A Visit to the READS Lab
By Ziva Hassenfeld, SCRoLL Lab Director
As an education scholar, I do a lot of reading. I keep up with American Educational Research Journal, Education Week, all the various literacy publications, and the religious education journals. Recently, I came across a fascinating piece in Forbes Magazine about an approach to literacy that focused on content literacy (in science and history) and examined metrics like student engagement, student thinking, and student writing, along with the more standardized metrics of literacy. The article focused on the work of Professor James Kim at Harvard University and his READS Lab. The READS Lab team created a curriculum called MORE and is implementing it across a large urban district. Inspired by the Forbes article, I went on to read the academic publications on this work and was utterly fascinated, for two main reasons.
First, in an era in which state policy is mandating more screening and more scripted literacy instruction focused on foundational skills, that this first-grade intervention focused on authentic literacy—content-based literacy—was refreshing. Second, in the SCRoLL Lab, we have designed our own curricular intervention study (using our lab-developed assessment tool) and piloted it with mixed success. While in the midst of this study, and having worked on district-wide curricular intervention studies during my postdoc term at Tufts University, to now read about Professor Kim’s curricular intervention sparked a dream in me to bring my undergraduate lab students to ask him and his team questions. And where there is a dream there is always a chance. I emailed Professor Kim telling him how much I enjoyed reading about his work and explaining that I train undergraduate students in research through their participation in the SCRoLL Lab. To my utter delight, Professor Kim wrote back almost immediately, citing our research back to me and inviting SCRoLL Lab to come visit READS Lab.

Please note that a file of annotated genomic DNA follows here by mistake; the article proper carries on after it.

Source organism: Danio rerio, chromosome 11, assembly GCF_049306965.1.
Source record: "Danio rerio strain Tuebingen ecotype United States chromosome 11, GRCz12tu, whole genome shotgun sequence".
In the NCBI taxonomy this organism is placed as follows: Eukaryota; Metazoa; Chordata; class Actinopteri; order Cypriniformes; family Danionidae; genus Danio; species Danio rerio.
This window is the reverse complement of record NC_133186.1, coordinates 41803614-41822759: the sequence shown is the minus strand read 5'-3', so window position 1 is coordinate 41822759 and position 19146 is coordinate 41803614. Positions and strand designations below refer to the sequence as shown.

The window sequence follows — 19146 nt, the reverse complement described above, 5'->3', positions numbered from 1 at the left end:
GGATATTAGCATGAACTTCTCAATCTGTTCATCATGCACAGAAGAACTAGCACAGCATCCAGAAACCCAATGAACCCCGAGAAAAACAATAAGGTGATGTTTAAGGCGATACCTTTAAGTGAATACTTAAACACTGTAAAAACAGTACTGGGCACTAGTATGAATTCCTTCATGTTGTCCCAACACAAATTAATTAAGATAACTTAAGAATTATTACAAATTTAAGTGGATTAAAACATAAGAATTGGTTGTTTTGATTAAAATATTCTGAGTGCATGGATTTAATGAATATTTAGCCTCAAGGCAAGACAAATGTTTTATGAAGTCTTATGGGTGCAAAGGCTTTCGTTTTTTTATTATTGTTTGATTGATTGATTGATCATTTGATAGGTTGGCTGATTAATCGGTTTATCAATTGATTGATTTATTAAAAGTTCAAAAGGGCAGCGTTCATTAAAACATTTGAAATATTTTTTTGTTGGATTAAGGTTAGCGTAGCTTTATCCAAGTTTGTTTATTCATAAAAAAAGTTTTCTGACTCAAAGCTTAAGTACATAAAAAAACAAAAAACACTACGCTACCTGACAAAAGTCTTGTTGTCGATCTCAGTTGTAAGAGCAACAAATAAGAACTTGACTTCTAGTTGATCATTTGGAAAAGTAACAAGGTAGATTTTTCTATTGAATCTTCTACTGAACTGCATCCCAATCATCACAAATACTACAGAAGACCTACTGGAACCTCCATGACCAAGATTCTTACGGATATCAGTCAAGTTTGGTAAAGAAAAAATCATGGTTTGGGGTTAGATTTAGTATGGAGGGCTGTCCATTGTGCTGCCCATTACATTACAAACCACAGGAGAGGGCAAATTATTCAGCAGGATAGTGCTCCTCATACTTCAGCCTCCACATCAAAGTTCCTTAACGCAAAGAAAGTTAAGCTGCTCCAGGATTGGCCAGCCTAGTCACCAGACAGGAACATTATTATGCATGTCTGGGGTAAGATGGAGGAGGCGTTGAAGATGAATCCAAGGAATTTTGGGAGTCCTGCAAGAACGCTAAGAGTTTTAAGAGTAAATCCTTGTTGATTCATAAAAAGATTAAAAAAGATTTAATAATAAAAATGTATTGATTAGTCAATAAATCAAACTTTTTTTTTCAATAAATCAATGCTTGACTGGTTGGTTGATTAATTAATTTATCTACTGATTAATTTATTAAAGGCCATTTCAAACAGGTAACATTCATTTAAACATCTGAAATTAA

A short time later, a few members of the SCRoLL Lab team crossed the Charles River and made our way to Harvard University to meet with READS Lab. The visit was nothing short of inspirational. Professor Kim and his team were welcoming, gracious and kind, answering my undergraduate lab students’ questions about research design, data collection, data storage, data analysis, and how to encourage FOI (fidelity of implementation) among teachers. The conversation was situated learning at its best. In addition, we had a meaningful discussion about the axioms that guide our work in the SCRoLL Lab: equity and inclusion in religious text study, prioritizing student sense-making, and teaching biblical Hebrew for empowerment. We thought together about how to navigate Bruner’s structure of a discipline as a curricular guiding principle with a desire to ensure non-deficit perspectives toward students. We grappled with my favorite question: What do we do when a student offers a “wrong” answer that nonetheless fits with the text they have in front of them?
In a broader climate where higher education is coming under critique and literacy research specifically is portrayed in the media as contentious, READS Lab’s hospitality toward us was quite profound. A successful education research lab at Harvard University, directing curriculum for thousands of students, paused to help a small undergraduate-focused, religious-text-centered lab think about our work. This is a level of generosity, kindness, and sense of pedagogical commitment worthy of emulation. The SCRoLL Lab team is grateful to Professor Kim and the READS Lab for everything they taught us during our visit.